Magome-juku (馬籠宿) and Tsumago-juku (妻籠宿) were the 43rd and 42nd of 69 post towns along Nakasendō. Due to the importance of the route, these towns were quite prosperous and cosmopolitan, with a currency-based economy. However, they fell into poverty after the completion of the Chūō Main Line railway (1889), which did not pass through the towns (Aoki, 2002).
The towns were restored to their Edo-period appearance in 1968-1971 and became a popular destination for tourists. Currently, they are fully inhabited villages with tourist shops and attractions (Murti, 2019). Visitors walk from one town to the next through the forest. This is where the sign was posted.
Stumbling across the sign along the path, visitors will try to understand its meaning through the language and various semiotic materials on it, including images, colors, symbols and their size and position. Through the analysis of these elements together with their indexical meaning, we can learn a lot about the maker of this sign, its intended audience, and its place. Moreover, different modes of communication used on the sign may help a visitor to understand its meaning.
What can we learn about the maker of this sign?
Seemingly elaborate Japanese writing (at least to someone who does not know the language) situated next to a short incomprehensible sentence in English suggests that the maker of the sign speaks Japanese and is most likely a local to the area.
Apart from the text, we see a big picture of a bear, two more short writings in English (“caution” and “bear”), and the color red. The Association for Psychological Science (2011) states that red almost universally means danger. The red "splash", exclamation marks, and the words "caution" and "bear" imply that the maker of this sign wants to warn visitors that there is danger, and they should pay attention. This, again, indicates that the sign maker is familiar with the territory and the presence of bears in it.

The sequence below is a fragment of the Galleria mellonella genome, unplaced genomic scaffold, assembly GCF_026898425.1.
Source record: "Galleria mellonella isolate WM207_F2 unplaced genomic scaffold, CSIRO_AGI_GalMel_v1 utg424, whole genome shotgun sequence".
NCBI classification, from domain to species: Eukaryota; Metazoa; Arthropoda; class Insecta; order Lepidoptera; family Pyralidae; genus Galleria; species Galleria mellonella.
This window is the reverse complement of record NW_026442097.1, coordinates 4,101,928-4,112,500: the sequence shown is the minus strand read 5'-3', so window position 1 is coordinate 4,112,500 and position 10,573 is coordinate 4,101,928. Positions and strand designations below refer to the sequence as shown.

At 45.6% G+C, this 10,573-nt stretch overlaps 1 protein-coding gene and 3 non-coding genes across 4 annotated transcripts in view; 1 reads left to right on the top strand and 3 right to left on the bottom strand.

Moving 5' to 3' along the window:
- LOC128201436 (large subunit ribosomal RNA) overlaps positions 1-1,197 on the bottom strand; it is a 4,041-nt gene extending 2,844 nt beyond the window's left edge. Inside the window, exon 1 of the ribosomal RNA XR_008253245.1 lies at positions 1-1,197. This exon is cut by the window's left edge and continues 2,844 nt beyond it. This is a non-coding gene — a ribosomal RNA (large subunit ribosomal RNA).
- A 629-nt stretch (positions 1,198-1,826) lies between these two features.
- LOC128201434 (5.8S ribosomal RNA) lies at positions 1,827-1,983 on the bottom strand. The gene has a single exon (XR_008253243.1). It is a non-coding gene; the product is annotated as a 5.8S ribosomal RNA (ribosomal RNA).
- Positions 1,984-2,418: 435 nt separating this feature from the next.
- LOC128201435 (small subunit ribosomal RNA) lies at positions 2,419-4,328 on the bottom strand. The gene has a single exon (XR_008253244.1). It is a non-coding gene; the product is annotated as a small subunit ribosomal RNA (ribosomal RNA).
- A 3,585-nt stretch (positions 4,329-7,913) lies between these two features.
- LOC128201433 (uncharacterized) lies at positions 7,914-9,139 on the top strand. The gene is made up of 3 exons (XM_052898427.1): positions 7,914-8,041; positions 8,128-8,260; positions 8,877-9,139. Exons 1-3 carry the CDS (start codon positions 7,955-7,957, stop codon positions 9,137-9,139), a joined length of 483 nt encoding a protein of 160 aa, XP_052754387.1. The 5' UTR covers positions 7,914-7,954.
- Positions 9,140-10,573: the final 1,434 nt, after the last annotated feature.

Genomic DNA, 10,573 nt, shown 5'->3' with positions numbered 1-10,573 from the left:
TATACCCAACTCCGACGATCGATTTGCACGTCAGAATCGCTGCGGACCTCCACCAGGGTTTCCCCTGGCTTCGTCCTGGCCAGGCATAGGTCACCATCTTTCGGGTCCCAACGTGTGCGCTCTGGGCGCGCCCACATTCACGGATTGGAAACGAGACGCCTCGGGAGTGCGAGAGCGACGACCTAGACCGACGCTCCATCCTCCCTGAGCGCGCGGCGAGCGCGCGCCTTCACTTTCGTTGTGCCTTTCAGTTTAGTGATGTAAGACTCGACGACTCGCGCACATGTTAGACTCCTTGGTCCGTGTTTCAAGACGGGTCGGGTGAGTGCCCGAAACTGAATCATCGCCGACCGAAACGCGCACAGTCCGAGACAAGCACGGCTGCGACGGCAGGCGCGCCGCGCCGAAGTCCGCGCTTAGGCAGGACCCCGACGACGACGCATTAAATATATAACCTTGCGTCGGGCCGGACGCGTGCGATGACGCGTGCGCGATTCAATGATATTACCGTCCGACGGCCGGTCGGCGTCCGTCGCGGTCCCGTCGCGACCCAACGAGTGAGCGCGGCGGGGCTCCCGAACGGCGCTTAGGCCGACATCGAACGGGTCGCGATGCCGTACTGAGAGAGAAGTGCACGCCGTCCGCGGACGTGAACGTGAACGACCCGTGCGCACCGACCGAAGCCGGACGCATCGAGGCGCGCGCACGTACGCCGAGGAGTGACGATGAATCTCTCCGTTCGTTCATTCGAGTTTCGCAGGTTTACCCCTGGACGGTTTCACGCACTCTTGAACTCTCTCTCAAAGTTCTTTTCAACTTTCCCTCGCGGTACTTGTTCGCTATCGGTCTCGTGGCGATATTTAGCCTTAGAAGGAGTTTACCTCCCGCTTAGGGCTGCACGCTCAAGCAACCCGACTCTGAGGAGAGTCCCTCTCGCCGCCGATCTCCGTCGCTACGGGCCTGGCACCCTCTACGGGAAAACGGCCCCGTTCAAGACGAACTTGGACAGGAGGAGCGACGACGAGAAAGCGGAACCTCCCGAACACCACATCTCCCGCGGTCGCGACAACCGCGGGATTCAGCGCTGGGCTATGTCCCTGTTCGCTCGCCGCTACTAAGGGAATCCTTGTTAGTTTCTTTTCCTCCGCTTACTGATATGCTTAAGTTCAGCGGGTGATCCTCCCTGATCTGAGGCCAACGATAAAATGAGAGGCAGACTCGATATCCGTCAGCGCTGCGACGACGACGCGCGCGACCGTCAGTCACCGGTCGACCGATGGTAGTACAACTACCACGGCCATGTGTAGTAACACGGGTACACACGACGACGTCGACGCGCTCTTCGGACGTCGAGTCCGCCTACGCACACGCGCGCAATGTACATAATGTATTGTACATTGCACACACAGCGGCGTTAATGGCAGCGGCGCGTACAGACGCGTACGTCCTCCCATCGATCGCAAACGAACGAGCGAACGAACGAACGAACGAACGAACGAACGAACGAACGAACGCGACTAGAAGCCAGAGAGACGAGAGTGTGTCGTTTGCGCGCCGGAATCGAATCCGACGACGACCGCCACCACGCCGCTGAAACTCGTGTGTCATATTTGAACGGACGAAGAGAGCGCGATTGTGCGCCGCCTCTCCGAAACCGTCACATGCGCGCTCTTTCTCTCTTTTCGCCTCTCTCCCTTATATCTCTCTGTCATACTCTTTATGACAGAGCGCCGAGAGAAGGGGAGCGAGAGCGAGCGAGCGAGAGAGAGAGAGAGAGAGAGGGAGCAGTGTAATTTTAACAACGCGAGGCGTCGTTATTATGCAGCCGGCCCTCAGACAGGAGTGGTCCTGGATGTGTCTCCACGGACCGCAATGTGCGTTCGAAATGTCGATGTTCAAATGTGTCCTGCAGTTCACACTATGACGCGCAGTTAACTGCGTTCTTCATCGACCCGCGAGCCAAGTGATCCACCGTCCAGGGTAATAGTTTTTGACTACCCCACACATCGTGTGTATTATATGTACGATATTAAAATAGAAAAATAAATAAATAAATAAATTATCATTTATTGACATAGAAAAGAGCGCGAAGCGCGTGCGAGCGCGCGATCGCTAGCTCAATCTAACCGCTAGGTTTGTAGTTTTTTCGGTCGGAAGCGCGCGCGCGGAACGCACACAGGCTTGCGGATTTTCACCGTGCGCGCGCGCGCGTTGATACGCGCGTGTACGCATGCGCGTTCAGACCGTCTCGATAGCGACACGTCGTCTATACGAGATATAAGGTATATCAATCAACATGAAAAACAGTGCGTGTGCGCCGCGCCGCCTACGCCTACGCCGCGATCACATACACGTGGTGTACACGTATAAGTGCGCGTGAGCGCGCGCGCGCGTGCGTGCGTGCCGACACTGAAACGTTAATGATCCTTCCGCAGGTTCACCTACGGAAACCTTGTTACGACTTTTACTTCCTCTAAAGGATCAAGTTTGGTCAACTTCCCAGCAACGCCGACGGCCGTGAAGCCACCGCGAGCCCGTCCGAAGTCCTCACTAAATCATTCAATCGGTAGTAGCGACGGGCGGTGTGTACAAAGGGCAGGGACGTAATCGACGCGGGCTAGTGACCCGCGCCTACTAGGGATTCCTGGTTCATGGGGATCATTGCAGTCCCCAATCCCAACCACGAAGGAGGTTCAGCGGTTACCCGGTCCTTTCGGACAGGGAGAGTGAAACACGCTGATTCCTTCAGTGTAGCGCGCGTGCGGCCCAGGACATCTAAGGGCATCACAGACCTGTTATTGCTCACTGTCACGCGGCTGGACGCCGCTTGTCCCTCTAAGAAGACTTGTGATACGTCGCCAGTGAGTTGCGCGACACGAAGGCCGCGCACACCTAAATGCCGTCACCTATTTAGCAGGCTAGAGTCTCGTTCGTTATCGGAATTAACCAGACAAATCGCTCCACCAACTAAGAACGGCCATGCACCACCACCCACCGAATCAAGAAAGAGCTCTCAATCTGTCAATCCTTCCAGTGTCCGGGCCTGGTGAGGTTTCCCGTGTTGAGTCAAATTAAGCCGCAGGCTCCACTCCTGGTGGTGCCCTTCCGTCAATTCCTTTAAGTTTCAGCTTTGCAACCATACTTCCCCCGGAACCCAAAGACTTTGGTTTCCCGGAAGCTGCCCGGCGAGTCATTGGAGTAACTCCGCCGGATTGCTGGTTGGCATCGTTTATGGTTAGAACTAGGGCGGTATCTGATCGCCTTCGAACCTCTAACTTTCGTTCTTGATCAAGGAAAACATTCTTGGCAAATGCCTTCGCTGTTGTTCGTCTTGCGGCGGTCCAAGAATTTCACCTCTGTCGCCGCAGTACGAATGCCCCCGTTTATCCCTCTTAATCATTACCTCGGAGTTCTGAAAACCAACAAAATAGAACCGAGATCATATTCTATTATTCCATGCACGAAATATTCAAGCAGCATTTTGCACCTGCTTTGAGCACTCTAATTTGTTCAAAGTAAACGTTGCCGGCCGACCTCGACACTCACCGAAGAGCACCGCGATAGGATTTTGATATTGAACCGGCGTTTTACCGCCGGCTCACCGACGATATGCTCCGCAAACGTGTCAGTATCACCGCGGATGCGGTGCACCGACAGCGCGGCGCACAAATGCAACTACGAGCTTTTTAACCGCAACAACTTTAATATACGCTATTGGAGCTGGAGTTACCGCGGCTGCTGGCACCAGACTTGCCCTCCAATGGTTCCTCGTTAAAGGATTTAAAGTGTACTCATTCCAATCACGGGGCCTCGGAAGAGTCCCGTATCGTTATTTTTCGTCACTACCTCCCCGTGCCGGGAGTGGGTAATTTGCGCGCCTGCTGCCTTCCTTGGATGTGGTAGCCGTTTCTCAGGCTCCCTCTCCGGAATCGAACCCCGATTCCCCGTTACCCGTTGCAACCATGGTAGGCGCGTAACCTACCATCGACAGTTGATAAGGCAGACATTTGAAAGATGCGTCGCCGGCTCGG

If we look closer at the image, we see that the bear has a white collar. Especially for a person from Europe who is used to images of brown bears, this is a rather unusual illustration pointing to a location-specific species of bear. The white collar indicates that the bear shown on the sign is a Japanese black bear, which, according to Hiroyuki (2018), can pose a serious threat to farm crops and human life. As shown in figure 3, the Japanese black bear is found on Honshu island of Japan, where the sign is located. This is further evidence that the sign maker is familiar with the territory and the specific bear species in that area.
In addition, we asked a native speaker of Japanese to translate the Japanese text for us. The writing on the right reads as follows: “Recently, a bear has been witnessed around the area. Carry something that makes sound or noise with you and be extremely careful.”
The translation of the Japanese text demonstrates a great difference in meaning compared to the English text on the sign. This indicates a very low proficiency in English or perhaps an automated translation. Finally, the Japanese writing on the left is the name of the town. We can, therefore, assume that the local municipality made this sign.